"I am convinced that lives by can be saved if proper supports are put in place."

Seven years ago, Dianne Young's son, Lennon, took his own life after struggling with addiction and mental health issues, at just 29 years old.

Soon after the loss of her son, Dianne set out to be part of the solution, by opening a recovery home on Prince Edward Island for those battling with addictions and their mental health.

Dianne has challenged and protested the lack of available resources for those in crisis on the island and strives to bring better services to those without access to the care those on PEI so desperately need.

Dianne turned her painful loss into a passion to make care and recovery available to islanders and provide a safe, reliable home for those ready to get their life back.


Dianne Young, Founder of Lennon Recovery House, pictured with a painting of her son, Lennon.



The mission at Lennon House is to provide a temporary home in a caring, healing community for those recovering from addictions and co-occurring mental health disorders.

Here at Lennon House, we strive to foster a culture of self-respect and care for each other in an atmosphere of compassion, responsibility, and accountability.

We aspire to engage clients, staff, volunteers, and our local community in a holistic plan for healthy living.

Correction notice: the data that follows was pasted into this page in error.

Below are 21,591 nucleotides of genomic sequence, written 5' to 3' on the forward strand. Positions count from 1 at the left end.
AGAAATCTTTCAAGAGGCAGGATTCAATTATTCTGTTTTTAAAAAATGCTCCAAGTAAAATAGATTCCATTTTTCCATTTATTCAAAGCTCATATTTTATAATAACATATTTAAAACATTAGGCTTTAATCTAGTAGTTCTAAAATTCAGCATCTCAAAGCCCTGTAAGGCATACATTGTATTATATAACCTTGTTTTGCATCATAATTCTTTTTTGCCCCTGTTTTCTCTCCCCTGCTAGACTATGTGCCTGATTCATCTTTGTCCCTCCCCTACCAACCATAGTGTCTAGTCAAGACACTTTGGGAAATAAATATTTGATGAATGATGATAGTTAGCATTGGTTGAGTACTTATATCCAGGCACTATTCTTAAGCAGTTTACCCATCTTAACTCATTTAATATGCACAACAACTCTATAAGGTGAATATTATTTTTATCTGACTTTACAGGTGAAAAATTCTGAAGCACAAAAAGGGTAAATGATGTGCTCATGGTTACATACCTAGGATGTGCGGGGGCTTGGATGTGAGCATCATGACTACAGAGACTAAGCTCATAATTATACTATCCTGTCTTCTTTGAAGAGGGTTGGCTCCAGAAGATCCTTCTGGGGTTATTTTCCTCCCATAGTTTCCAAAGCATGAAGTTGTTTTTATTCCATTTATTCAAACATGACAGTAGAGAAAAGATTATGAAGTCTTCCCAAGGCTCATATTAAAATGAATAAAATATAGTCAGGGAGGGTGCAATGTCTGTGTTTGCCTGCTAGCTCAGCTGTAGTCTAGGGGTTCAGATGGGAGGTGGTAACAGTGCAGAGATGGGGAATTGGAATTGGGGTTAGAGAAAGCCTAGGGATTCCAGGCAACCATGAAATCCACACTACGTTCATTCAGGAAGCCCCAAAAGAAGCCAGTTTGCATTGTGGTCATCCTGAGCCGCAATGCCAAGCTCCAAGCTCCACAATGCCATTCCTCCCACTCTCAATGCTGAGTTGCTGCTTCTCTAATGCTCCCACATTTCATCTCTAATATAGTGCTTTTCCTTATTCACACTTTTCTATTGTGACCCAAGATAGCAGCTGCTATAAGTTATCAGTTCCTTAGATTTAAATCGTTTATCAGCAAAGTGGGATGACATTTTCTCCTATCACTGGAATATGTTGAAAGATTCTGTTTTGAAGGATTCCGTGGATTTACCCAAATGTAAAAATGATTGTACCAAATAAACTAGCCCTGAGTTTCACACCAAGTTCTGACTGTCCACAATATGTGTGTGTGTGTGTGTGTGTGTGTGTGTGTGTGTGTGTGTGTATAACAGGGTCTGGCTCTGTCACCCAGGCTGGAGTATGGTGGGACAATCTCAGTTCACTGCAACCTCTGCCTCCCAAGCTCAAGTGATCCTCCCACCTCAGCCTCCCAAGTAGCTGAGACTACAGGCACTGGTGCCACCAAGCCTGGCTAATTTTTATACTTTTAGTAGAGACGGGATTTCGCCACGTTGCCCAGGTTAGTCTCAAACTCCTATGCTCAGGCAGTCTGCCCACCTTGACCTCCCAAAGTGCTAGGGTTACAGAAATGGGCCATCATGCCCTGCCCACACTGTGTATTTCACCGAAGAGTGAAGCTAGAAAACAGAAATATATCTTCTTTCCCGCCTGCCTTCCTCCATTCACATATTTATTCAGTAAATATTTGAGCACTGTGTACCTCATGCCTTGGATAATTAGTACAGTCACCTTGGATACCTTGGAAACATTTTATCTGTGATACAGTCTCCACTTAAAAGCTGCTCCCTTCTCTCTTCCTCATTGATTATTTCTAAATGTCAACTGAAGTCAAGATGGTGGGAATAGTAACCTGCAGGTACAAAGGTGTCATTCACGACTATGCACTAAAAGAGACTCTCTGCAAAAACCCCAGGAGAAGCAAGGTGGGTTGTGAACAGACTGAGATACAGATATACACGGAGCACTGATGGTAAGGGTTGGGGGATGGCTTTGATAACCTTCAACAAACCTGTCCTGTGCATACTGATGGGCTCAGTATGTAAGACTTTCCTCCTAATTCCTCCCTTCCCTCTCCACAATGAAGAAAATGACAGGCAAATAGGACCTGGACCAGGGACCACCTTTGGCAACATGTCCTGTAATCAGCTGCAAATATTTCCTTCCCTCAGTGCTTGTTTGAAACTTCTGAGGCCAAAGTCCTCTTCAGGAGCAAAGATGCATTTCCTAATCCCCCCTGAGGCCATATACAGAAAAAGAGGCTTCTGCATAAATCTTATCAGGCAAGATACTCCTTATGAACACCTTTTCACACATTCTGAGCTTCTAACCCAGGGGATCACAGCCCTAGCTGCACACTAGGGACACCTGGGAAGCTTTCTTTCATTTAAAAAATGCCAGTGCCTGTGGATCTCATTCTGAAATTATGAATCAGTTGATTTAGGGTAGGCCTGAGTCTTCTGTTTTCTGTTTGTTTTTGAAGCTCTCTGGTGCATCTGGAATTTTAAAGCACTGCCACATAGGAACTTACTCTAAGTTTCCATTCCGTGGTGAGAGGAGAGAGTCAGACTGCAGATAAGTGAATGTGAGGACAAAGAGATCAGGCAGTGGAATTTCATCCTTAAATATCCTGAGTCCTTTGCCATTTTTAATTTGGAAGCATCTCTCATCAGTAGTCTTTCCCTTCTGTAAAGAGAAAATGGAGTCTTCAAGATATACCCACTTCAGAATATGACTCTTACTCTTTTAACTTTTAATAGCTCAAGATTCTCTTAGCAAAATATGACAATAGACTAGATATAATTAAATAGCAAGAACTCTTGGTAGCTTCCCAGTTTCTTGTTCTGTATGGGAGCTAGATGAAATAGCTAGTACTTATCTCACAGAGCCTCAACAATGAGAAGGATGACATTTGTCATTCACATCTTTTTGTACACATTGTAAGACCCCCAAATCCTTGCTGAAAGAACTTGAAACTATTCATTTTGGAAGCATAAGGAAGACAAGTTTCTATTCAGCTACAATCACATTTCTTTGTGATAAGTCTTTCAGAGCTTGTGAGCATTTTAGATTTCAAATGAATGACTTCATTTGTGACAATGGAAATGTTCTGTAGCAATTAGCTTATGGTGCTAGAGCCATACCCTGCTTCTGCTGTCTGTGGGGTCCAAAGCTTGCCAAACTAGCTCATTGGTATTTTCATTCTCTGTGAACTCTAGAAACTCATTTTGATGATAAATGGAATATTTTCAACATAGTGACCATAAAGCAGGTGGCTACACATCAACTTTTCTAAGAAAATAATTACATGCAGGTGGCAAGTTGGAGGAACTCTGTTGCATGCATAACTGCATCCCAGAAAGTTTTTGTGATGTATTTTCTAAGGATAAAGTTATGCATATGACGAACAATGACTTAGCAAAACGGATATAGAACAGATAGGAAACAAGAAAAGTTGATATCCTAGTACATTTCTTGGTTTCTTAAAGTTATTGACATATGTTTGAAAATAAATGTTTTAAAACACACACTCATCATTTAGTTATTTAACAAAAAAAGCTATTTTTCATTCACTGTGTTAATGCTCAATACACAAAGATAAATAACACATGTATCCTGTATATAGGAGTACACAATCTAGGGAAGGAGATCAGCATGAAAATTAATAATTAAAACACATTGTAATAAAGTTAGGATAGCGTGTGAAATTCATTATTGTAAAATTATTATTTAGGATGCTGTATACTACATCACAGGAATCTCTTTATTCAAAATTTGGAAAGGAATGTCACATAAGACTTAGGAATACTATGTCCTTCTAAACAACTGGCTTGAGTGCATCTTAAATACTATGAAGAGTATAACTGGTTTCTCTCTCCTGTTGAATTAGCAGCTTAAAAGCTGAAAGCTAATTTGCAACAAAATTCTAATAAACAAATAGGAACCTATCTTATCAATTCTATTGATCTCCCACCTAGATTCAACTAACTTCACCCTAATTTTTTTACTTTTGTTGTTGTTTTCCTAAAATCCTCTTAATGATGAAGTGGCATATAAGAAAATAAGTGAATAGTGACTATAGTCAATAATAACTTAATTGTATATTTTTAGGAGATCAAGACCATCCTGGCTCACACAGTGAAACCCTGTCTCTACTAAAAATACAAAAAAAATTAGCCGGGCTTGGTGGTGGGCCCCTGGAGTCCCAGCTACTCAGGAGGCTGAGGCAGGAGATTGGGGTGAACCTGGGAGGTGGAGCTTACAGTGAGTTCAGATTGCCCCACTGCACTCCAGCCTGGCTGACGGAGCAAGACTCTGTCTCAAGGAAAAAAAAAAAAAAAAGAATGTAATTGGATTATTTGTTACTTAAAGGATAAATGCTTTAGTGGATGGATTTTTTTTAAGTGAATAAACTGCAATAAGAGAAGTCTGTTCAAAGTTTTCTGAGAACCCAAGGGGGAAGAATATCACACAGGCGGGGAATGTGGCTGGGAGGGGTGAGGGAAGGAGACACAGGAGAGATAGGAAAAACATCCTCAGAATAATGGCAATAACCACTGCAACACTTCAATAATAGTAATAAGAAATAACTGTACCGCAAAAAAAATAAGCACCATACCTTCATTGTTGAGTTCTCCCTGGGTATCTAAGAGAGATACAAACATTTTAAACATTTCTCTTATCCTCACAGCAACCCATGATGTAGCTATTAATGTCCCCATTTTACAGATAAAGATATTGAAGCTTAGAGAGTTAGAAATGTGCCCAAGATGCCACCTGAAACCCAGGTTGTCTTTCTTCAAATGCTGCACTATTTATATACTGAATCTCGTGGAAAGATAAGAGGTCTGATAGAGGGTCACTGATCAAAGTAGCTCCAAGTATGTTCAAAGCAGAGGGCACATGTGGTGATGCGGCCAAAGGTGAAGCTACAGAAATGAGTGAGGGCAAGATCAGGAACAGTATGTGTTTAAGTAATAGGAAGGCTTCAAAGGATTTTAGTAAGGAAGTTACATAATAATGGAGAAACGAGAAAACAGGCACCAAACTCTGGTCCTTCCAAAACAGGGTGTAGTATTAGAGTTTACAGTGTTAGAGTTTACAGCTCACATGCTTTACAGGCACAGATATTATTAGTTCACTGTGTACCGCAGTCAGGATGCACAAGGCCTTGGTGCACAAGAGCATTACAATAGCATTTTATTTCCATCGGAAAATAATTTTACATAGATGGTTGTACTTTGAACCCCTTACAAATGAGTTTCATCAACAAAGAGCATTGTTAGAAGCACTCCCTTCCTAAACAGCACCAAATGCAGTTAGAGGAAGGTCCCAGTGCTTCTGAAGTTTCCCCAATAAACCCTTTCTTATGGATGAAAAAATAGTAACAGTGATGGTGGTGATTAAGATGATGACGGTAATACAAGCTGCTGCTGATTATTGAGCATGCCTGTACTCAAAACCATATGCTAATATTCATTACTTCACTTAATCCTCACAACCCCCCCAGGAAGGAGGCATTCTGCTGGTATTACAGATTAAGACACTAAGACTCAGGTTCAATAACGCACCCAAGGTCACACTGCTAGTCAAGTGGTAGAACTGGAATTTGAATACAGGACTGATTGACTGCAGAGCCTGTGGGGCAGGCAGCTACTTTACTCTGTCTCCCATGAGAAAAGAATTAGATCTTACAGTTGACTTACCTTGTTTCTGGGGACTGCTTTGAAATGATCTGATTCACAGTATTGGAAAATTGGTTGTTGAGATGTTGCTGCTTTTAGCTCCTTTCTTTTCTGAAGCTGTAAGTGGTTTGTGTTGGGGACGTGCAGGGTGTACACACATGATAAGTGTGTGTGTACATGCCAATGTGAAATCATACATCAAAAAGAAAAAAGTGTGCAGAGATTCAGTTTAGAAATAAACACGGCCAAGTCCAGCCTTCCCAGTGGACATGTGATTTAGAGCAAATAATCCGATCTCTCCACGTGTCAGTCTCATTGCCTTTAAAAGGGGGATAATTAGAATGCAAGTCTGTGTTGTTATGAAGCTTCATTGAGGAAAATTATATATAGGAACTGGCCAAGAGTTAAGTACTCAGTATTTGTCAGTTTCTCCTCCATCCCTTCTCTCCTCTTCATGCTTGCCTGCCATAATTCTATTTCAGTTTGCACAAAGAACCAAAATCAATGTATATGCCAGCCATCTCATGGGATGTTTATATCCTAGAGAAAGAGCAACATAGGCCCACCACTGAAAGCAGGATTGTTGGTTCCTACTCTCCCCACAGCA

The model of care followed at Lennon House will be based on a holistic approach to recovery. Our goal is to provide individuals with a better opportunity to recover and heal from addictions and mental health issues.



Opened in 1882, what is now Lennon House was formerly the St. Augustine's Convent, a Convent Boarding and Day School run by the Sisters of the Congregation of Notre Dame.

In 1932, it was destroyed by fire, but quickly rebuilt to continue schooling for local residents.

1977, after several transfers of ownership, the building was purchased by the Roman Catholic Diocese of Charlottetown and renamed as the Belcourt Centre, used as a retreatment house and renewal centre from 1981 through 2004.

From 2004 through 2013, Belcourt centre continued to offer services to those in need of a homelike atmosphere.

Dianne Young, Lennon House's Director, submitted a proposal to repurpose Belcourt Centre in hopes of beginning her dream of an addiction and recovery centre for those struggling as her son did. In October of 2017, Bishop Richard Grecco accepted Dianne's proposal, and she handed him a loonie to close the sale.

Lennon House officially opened in April of 2020 and now houses 22 residents, both male and female, who have begun their journey to successful recovery from addiction.